The muskrat, scientific name ondatra zibethicus, is an aquatic rodent belonging to the Cricetidae family. It is the only species of the genus Ondatra which is originally popular in North America and subsequently introduced in much of the Palearctic ecozone.
The muskrat is a medium-sized rodent which can reach a length of 60 cm, of which 25 cm is represented by the tail. For a weight that varies between 700g and 2 kg; it has a robust, but rather squat body.
Its lips close behind the incisors to encourage chewing even under water. The head is large, the eyes are relatively small and on the snout there are vibrissae. The ears are short. The legs vary from pinkish gray to dark brown. The front legs are small, the feet are relatively large, partially webbed and have bristle fringes along the edges. On the ends of the fingers, there are stiff bristles that allow the animal to swim quickly. The ankles are able to make remarkable lateral movements.
The tail is flattened, covered with scales and is about as long as the head and the body. It is compressed laterally and covered with a few hairs, except for a fringe of hairs in the lower part. The tail is flattened and covered with scales.
The ears have the shape of a semicircle, are half-hidden in the hair and provided with a sphincter that closes them when the muskrat is under water.
Adult muskrats generally have a body length of about one foot in length from head to rump, a tail that has a length similar to that of a foot and a body weight of about 3kg. Despite their compact forms, the muskrats have small eyes and short ears similar to those of small rodents.
The fur is brown, lighter or darker according to age and subspecies; in winter, the coat is darker and lightens with the arrival of summer. Although rare, there are completely black or albino specimens.
Not only do they leave distinctive footprints as they travel through the wet ground, but they also leave an even more marked tracing line in the sand and underground as their long tails drag along the ground.
Cranial features of the animal
The skull has an angled appearance, with a very narrow inter-orbital constriction.
The supra-orbital ridges merge together to form a sharp median crest which continues posteriorly.
The rostrum is relatively robust, the zygomatic plates have well developed upper edges.
The front palatal holes are narrow and long. The tympanic blisters are small.
The molars are provided with roots, the upper two are normal in appearance, the upper third has an anterior loop, two alternating triangles, and a rounded posterior loop.
The lower third molar has two triangles close together before the terminal loops, the second is normal while the first is provided with five close triangles, two well-defined triangles partially isolated from the front loop by deep internal and external grooves.
The fur consists of a soft and dense lower layer sprinkled with longer and more coarse hairs.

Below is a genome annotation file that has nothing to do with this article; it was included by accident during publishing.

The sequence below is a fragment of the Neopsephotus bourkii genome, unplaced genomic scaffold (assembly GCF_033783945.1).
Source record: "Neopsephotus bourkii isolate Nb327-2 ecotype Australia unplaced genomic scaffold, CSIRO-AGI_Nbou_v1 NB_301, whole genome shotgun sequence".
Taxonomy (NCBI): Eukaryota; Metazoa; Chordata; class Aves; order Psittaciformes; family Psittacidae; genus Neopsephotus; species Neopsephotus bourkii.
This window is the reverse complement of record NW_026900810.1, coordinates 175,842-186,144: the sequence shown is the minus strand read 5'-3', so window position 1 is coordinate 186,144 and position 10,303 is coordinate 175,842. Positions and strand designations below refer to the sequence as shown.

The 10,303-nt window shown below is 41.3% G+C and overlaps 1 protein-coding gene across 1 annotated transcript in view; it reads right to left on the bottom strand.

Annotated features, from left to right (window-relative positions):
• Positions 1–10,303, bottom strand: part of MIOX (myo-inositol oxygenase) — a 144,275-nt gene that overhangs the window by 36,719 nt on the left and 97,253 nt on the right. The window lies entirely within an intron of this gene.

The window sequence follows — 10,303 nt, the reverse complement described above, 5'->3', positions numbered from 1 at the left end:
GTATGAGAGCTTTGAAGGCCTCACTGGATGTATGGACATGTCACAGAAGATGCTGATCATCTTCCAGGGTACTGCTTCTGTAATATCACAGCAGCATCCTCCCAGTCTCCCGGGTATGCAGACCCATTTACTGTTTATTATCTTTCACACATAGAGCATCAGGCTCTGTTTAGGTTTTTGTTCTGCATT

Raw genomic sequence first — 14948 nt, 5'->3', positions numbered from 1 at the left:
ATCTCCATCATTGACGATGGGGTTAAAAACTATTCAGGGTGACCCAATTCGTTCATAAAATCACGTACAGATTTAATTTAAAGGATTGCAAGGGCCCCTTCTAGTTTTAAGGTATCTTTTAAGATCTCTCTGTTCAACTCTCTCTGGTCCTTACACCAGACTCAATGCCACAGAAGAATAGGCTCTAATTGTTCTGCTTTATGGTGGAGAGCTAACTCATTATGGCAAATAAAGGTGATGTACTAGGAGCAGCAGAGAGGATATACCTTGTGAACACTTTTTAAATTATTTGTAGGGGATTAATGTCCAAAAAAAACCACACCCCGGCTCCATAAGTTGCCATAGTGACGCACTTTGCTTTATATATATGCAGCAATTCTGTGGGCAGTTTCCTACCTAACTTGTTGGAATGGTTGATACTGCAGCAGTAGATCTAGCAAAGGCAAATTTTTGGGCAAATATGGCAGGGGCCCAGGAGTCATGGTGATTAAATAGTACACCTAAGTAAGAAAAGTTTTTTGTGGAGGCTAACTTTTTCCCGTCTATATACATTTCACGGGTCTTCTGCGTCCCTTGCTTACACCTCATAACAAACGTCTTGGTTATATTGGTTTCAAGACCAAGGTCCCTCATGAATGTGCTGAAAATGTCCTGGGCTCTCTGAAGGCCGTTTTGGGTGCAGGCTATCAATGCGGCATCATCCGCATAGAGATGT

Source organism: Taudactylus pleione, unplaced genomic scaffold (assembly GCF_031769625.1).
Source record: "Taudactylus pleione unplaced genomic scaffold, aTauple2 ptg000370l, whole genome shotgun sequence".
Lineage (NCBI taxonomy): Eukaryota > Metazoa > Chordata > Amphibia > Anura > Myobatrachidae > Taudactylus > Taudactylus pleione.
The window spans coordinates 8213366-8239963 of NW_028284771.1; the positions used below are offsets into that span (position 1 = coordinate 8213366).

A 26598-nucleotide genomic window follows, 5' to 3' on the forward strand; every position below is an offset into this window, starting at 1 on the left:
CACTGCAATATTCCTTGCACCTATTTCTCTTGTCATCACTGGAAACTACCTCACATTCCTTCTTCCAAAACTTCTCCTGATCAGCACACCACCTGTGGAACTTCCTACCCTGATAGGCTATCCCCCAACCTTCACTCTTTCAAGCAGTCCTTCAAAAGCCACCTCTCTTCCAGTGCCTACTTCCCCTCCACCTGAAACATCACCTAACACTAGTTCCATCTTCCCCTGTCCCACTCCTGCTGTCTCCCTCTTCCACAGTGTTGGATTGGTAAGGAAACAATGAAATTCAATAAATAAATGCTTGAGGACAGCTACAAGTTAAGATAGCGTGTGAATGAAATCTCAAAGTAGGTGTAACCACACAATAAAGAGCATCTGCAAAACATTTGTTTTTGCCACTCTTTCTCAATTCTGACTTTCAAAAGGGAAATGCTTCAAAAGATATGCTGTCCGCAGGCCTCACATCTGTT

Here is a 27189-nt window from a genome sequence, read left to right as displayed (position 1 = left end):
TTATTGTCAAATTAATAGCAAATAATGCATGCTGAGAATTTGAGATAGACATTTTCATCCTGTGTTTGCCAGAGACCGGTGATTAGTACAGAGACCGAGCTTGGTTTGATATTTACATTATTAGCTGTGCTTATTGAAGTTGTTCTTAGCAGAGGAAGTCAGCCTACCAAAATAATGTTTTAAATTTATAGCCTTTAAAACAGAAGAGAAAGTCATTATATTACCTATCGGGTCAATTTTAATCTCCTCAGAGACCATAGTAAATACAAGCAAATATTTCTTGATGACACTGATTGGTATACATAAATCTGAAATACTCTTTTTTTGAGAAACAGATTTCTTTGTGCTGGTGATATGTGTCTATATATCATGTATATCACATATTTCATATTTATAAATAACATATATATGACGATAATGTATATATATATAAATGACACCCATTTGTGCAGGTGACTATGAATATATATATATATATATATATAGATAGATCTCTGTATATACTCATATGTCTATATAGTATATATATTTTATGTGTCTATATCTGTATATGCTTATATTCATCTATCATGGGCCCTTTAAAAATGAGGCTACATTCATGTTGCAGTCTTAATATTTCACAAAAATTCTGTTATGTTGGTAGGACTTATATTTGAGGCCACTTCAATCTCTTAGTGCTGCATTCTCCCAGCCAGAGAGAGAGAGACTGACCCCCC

The annual molt usually begins in the summer months with the hair reaching its minimum density in August.
During the first days of autumn, the fur begins to renew itself until the appearance of the first winter coat.
The characteristic shine of its winter coat is due to the significant increase of long black and shiny hairs.
The under-fur is considered water repellent. A layer of air trapped in the fur increases the buoyancy and isolation of the animal.
The dorsal parts vary from bright reddish through various shades of brown to blackish.
The sides vary from bright reddish to dark brown, while the ventral parts vary from whitish to light brown with more or less intense reflections of reddish, reddish-brown and brownish.
Where does the muskrat live?
The muskrat lives in brackish and freshwater lakes, in ponds, streams, rivers, and marshes. It is an aquatic species which is primarily nocturnal, although it is also frequently observed during the day. It builds houses of conical shape or digs burrows along the banks of watercourses.
The ability to build various types of shelters favors its adaptation to most aquatic environments, including waterways, lakes, ponds, and marshes.
Sometimes it also frequents artificial areas such as water basins for irrigation or mining activities. Its houses are erected on a solid substrate using the dominant emerging plants of the area.
These are built above the water level with different underwater entrances. One or more nests covered with fresh plant material are found in the center of the structure.
Two types of buildings can be distinguished, the main house and a house for eating. The latter are generally smaller.
The animal builds houses during periods without ice, with peaks of activity between the end of May and the first days of June and again during the first half of October.
Inside its buildings, the temperatures are higher than the surrounding air and water.
Inside the nests, the temperature is even higher and stable and in the presence of more specimens, this increases to favor its survival during the winter months.
Other animals use the shelters of the muskrat, both small invertebrates and larger mammals such as the nutria, which uses the roofs as latrines or as places to eat.
The digging activity can cause extensive damage along with the courses of rivers and in agricultural areas.
The control and eradication programs of these animals are often started by the authorities, including the use of traps, gas, poisons, hunting, and manipulation of the levels of water.
It emits three different vocalizations: a squeak, a high-pitched sound similar to a sequence of consonant sound produced by the beating of incisors in particular when they are disturbed.
What do muskrats eat?
The muskrats consume an almost purely vegetarian diet. It feeds mainly on plant parts.
It eats the aquatic vegetation that grows near the shelters.